a LOGAN musing

First off, THIS is how Wolverine’s action should have always been, and it’s glorious in a Western setting. If they were trying to ground the X-Men Universe that started in 2000 in reality, shouldn’t there be actual arms and legs flying off? The closest we ever got to this was in X2: X-MEN UNITED (2003), but this takes it to a much more gruesome level. It’s incredibly directed, with some of the most fulfilling action sequences you can wish for, especially with little murder girl running around.

When the action slows down, the movie itself slows down majorly. I usually don’t complain about pacing, but it was noticeable here because I just couldn’t nail down the purpose of those moments nor find that they paid off in the end. When there are seemingly profound scenes with great character interaction, they don’t allow those moments to breathe, and everything felt rushed. 

But looking at the characters themselves, Hugh Jackman does his best work as Wolverine (and that I’ve seen) here, Patrick Stewart is also great portraying a much more unstable Charles Xavier, but it’s Dafne Keen as Laura/X-23 aka Lil Murder Girl that absolutely steals the show. It’s hard to remember that she is a little girl, since she pulls off that badass demeanor so well while keeping that childish innocence; she truly is Wolverine in a little girl’s body. It’s quite heartbreaking to see Patrick Stewart play an older Charles, and the way that Logan cares for him like he was his true father. 

As for the supporting characters, they don’t get to do much, since the focus is on truly on Logan’s relationship with a father figure in Charles, and a daughter figure in Laura. The bad guys don’t really seem that smart, and they aren’t all that intimidating. It is refreshing (as it has been for the past year or so) to see that a superhero movie doesn’t have to involve saving the world from collapsing on itself.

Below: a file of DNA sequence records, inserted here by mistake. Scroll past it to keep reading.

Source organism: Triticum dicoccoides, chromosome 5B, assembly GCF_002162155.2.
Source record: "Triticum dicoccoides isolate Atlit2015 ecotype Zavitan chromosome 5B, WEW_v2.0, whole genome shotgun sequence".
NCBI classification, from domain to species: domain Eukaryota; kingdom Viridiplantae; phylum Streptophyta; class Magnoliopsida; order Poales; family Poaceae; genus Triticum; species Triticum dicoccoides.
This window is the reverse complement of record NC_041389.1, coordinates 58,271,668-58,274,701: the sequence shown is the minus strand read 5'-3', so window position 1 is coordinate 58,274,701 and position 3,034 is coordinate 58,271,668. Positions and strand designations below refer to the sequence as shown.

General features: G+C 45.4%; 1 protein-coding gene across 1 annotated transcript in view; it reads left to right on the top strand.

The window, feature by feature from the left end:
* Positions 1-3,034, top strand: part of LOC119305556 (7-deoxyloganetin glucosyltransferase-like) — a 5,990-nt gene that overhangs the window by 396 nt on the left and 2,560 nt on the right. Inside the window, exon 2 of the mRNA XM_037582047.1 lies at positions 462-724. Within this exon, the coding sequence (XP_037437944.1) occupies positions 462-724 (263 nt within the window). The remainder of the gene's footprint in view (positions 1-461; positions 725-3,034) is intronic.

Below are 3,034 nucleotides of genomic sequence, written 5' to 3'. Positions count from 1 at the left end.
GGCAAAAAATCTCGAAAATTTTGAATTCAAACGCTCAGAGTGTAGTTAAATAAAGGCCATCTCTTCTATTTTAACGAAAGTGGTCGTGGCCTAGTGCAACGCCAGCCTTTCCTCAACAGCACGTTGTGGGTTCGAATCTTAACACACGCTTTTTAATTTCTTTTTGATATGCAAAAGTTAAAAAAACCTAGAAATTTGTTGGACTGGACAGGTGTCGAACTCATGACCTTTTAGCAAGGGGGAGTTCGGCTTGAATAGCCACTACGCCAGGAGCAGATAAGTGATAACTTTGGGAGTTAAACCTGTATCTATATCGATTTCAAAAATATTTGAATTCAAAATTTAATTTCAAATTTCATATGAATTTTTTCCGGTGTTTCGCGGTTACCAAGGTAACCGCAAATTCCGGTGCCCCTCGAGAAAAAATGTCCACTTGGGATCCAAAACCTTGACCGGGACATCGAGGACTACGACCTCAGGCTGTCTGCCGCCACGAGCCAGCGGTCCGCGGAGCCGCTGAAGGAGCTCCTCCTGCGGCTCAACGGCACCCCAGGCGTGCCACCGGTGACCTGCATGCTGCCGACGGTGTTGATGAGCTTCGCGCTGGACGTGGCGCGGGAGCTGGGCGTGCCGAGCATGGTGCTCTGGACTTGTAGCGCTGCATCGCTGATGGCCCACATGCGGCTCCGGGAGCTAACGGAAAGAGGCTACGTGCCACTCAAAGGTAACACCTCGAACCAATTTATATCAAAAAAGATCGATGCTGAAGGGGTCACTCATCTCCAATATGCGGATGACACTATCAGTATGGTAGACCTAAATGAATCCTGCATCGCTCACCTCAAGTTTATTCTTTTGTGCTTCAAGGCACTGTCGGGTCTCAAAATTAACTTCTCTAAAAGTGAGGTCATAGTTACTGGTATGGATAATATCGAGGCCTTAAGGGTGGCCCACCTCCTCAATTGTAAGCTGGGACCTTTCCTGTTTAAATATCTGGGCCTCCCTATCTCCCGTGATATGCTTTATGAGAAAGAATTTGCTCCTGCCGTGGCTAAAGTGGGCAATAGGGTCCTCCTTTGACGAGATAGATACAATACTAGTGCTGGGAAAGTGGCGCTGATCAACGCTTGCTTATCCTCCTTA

And that’s perfectly fine, because Logan, and the legend of the Wolverine, is the focal point of the movie. This is supposedly the last time Jackman will play Wolverine on screen, and this is a fitting farewell. The movie takes place in 2029, and just like Western heroes in Unforgiven, Wolverine is now a legend, as mutants have been hunted down, and he is one of the few remaining. Since it takes place in the future, there’s a lot to be filled in on, and the exposition is handled well, while a lot is implied, which allows the actors to really let moments shine.

I think I’ve actually talked myself into loving this movie. The potentially-iconic images that are presented evoke past X-Men films, as they move Logan through his allegedly final chapter (of this universe, at least…). A seemingly inane side-mission can be reinterpreted in that context, and another viewing will let me shake off those huge expectations I had for this movie and really see the character work shine through.


(refer to my rating system here)